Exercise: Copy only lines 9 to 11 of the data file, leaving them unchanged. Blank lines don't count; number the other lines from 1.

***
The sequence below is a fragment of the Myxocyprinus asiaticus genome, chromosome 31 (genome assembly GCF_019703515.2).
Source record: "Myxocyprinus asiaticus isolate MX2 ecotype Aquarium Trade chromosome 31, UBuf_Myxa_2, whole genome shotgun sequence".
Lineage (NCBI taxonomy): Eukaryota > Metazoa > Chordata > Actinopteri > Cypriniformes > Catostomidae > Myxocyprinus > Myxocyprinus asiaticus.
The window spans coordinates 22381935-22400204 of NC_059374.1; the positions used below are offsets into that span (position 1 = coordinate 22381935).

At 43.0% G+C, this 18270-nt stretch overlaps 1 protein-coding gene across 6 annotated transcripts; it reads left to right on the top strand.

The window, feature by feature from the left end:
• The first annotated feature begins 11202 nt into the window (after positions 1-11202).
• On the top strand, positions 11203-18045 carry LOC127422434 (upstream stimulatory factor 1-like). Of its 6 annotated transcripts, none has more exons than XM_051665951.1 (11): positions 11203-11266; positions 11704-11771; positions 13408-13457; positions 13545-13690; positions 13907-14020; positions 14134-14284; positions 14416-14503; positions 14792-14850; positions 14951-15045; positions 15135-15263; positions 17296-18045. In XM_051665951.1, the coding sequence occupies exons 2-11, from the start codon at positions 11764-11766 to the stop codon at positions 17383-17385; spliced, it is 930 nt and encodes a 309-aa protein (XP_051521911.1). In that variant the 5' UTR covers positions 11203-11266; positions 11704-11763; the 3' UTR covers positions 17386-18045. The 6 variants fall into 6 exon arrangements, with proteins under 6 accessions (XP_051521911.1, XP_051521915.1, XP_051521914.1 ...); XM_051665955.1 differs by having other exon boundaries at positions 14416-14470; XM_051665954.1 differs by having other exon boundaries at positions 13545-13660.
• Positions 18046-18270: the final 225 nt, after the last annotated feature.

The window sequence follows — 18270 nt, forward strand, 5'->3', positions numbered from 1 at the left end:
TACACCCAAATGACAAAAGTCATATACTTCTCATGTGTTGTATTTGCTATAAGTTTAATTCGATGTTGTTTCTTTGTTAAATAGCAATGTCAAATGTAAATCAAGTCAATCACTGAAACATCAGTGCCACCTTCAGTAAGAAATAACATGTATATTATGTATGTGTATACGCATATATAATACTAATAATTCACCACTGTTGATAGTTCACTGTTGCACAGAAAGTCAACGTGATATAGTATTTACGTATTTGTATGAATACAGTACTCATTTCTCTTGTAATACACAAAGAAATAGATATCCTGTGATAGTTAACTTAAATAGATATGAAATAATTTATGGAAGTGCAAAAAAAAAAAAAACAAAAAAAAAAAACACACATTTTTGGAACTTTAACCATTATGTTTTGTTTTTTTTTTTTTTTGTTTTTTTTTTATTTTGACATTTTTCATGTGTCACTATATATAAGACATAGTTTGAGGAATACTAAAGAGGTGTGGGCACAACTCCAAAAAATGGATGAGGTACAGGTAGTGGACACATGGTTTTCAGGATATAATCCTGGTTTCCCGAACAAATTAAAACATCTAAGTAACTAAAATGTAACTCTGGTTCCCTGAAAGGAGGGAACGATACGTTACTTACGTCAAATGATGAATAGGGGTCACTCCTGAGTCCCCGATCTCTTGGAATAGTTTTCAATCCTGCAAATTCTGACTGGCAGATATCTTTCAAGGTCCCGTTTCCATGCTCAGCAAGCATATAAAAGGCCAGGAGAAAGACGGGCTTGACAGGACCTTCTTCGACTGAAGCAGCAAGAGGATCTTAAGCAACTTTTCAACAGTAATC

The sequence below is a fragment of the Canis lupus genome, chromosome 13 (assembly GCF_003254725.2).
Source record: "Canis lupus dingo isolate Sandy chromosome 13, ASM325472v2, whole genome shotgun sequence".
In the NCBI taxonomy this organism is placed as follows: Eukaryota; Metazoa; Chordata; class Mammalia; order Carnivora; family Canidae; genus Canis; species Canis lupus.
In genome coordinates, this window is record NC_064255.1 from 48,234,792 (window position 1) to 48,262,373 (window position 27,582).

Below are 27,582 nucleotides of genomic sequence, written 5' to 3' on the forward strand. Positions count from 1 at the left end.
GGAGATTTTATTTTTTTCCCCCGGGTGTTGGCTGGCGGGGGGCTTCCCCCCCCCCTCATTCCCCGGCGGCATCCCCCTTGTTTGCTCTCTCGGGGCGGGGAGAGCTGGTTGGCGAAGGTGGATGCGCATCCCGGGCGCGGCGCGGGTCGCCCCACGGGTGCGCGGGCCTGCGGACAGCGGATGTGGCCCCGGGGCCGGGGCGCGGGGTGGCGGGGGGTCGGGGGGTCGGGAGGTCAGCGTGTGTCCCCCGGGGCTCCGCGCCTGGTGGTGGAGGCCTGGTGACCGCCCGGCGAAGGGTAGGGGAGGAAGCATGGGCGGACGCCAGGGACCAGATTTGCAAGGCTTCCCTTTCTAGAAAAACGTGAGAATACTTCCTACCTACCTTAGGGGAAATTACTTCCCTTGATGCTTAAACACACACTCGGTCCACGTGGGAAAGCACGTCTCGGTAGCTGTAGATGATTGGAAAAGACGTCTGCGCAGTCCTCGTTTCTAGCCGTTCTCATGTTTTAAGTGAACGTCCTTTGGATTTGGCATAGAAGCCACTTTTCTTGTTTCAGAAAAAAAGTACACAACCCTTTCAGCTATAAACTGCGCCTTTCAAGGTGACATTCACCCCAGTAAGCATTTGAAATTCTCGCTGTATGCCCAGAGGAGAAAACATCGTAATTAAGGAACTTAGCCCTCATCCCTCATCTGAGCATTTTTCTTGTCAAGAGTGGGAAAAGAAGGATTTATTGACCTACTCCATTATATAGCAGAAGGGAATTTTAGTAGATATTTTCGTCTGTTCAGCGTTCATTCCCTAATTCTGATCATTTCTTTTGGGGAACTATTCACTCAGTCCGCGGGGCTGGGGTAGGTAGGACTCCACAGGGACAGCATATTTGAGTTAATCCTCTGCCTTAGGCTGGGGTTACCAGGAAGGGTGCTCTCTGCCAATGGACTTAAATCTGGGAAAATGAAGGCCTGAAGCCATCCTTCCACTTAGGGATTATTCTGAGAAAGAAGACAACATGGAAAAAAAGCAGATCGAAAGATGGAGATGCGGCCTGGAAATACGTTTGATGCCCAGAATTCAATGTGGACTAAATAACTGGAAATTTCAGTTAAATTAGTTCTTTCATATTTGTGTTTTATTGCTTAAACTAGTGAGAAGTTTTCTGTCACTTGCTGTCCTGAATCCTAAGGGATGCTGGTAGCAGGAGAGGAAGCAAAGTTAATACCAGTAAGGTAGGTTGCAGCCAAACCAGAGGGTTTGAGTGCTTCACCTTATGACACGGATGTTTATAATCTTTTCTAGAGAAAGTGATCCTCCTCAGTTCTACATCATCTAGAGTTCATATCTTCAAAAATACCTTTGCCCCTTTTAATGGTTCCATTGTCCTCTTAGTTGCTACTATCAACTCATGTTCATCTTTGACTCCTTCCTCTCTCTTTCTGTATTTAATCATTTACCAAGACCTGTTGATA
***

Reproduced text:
• Positions 18046-18270: the final 225 nt, after the last annotated feature.

The window sequence follows — 18270 nt, forward strand, 5'->3', positions numbered from 1 at the left end:
TACACCCAAATGACAAAAGTCATATACTTCTCATGTGTTGTATTTGCTATAAGTTTAATTCGATGTTGTTTCTTTGTTAAATAGCAATGTCAAATGTAAATCAAGTCAATCACTGAAACATCAGTGCCACCTTCAGTAAGAAATAACATGTATATTATGTATGTGTATACGCATATATAATACTAATAATTCACCACTGTTGATAGTTCACTGTTGCACAGAAAGTCAACGTGATATAGTATTTACGTATTTGTATGAATACAGTACTCATTTCTCTTGTAATACACAAAGAAATAGATATCCTGTGATAGTTAACTTAAATAGATATGAAATAATTTATGGAAGTGCAAAAAAAAAAAAAACAAAAAAAAAAAACACACATTTTTGGAACTTTAACCATTATGTTTTGTTTTTTTTTTTTTTTGTTTTTTTTTTATTTTGACATTTTTCATGTGTCACTATATATAAGACATAGTTTGAGGAATACTAAAGAGGTGTGGGCACAACTCCAAAAAATGGATGAGGTACAGGTAGTGGACACATGGTTTTCAGGATATAATCCTGGTTTCCCGAACAAATTAAAACATCTAAGTAACTAAAATGTAACTCTGGTTCCCTGAAAGGAGGGAACGATACGTTACTTACGTCAAATGATGAATAGGGGTCACTCCTGAGTCCCCGATCTCTTGGAATAGTTTTCAATCCTGCAAATTCTGACTGGCAGATATCTTTCAAGGTCCCGTTTCCATGCTCAGCAAGCATATAAAAGGCCAGGAGAAAGACGGGCTTGACAGGACCTTCTTCGACTGAAGCAGCAAGAGGATCTTAAGCAACTTTTCAACAGTAATC